Rubber Ducky for President

Font: Comic Serif
Get the wolves out of politics; Vote for Rubber Ducky!

Art Director: James Arboghast


Rubber Ducky has my vote!

Oh hey, Rubby Ducky looks like a bright little fella with who's on the ball. He's cute. He can stay.

I vote for Rubber Ducky!

Nice piece by the way. White type on a plain colored background is a good formula. Could use a bit more space between "rubber" and "duck".

j a m e s

Would it be alright if I post a revision? This isn't the critique or design forum, but I don't think that matters.

j a m e s

Yes please. I'd be interested to see what you'd consider a proper amount of space. I saw a couple kerning tweaks I'd like to make so I'll incorporate them when I see your revision.

Okay. Here it is.

The increase in leading is only by a small amount. I went for equal space above "rubber", between "rubber & "ducky", and below "ducky"---to even things out and make it consistent. That was without measuring anything tho, to keep it human.

Using a larger size for "ducky" is one way to fill the line width. Sticking with the same size and tracking it out as you did is another way. Neither way is "right", but the technique I used gives more even tone. Some spectators will like your approach, others will prefer mine. In the end it's all just different ;^)

The hue of blue; I'm not aware of an official hue for the stars and stripes, but a lot of illustrations of the American flag use blue hues closer to cyan, and sometimes pure cyan, as distinct from actual flags (I see them in photos) which tend to use a blue closer to midnight, so the cyan-shifted hue seems to be a convention in illustration, possibly as a way of exaggerating things, altho I'm not sure why.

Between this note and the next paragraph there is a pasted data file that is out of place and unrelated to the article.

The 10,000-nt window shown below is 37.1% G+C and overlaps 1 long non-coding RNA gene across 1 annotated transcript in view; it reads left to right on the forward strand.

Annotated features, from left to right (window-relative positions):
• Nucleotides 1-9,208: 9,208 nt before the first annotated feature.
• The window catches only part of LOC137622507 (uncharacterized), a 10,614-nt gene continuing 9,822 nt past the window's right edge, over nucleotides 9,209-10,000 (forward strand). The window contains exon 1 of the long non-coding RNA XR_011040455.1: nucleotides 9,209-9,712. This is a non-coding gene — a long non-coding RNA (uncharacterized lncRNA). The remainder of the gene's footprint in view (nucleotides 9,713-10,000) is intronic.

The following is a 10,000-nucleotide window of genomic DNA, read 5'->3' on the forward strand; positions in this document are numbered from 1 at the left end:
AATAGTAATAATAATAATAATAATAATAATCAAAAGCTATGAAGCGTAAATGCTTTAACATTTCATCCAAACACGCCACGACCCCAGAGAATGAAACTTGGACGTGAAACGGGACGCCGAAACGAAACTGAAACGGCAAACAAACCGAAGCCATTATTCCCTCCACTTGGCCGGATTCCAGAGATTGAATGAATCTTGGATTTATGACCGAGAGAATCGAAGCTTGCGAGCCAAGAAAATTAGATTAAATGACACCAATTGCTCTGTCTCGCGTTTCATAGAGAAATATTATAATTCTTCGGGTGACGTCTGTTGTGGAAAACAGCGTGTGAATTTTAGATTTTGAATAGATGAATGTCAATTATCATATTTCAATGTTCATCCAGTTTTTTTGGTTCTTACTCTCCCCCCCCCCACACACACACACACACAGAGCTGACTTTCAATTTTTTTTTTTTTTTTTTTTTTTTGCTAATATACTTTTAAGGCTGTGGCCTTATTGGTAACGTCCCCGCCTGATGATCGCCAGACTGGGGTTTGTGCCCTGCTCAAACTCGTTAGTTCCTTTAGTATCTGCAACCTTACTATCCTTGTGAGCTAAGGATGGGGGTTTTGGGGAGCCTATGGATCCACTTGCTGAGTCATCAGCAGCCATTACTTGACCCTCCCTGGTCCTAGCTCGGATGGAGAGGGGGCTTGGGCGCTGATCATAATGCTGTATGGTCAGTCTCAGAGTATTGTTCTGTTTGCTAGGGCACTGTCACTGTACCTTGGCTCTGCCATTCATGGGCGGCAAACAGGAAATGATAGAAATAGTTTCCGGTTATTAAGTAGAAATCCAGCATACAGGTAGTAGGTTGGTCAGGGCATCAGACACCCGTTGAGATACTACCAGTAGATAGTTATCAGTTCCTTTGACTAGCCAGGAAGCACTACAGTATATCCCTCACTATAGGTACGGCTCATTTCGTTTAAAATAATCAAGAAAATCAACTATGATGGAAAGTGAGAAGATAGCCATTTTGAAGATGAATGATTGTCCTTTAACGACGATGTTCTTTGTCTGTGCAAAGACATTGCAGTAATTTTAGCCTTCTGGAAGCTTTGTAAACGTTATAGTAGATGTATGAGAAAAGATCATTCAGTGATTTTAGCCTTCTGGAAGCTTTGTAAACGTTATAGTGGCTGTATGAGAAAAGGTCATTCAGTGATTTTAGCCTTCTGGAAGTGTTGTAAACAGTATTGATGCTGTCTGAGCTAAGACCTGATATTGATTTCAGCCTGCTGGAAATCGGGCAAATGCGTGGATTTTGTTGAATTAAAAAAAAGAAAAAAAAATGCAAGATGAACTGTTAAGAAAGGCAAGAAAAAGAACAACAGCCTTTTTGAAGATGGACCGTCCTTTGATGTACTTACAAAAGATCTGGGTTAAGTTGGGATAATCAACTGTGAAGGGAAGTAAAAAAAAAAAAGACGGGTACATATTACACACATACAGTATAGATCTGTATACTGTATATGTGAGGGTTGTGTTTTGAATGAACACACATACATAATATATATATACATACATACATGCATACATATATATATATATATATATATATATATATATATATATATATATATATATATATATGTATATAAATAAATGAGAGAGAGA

Yeah, the K and Y could be closer together.

j a m e s

I brought the spacing on DUCKY closer and made the size bigger; Sort of half of each. And took it a little closer to the cyan side, but not as far as your sample. It doesn't strike the patriotic chord with me when it goes that far. We don't want to alienate the patriots. We'll need all the votes we can get.

As far as kerning goes, it may be a fool's errand to over-kern a font like this. So I'm stopping here.

We don’t want to alienate the patriots.

Sorry, I didn't realize it was that sensitive a thing.

Is this better?

The top arm of K in this font creates letter fit problems with Y; I changed the serif on both K and Y to make them fit better. The space character in this font is a bit wide too. The white dividing lines create the impression of stripes, like the flag, but some people might think it's too busy.

Adding "Vote #1!" where it is---on top of the photo---draws your eye into the image.

j a m e s

That is great. I have incorporated your suggestions, and took the liberty of adding some stars. And bumped the contrast a tad. Subtlety never was my forte.
; )

Great! That was the next idea that popped into my head, adding stars to forge a closer link with the flag. Graphic design and typographic design often work on suggestion. You have a subject that needs depiction, but drawing it literally poses practical problems, so you suggest the subject instead with key details---like stars and stripes for example.

Embellishments are an aspect, or technique, in graphic design you could use to enliven fontplays. Assuming you have a good collection of dingbat fonts, don't hold back, let fly with 'em. You're adept at coming up with a theme for each piece; look in your ding fonts for dings that match key words in the text (this can be time-consuming), and include a few to compliment the type. Use them sparingly for an understated effect, unless the piece warrants using a heap, like this one does.

You see now that fitting the K and Y was worth the effort.

j a m e s

Thanks for your help. I really appreciate it. I feel this is a much stronger piece with the changes. Now we stand a chance in '08.
; )

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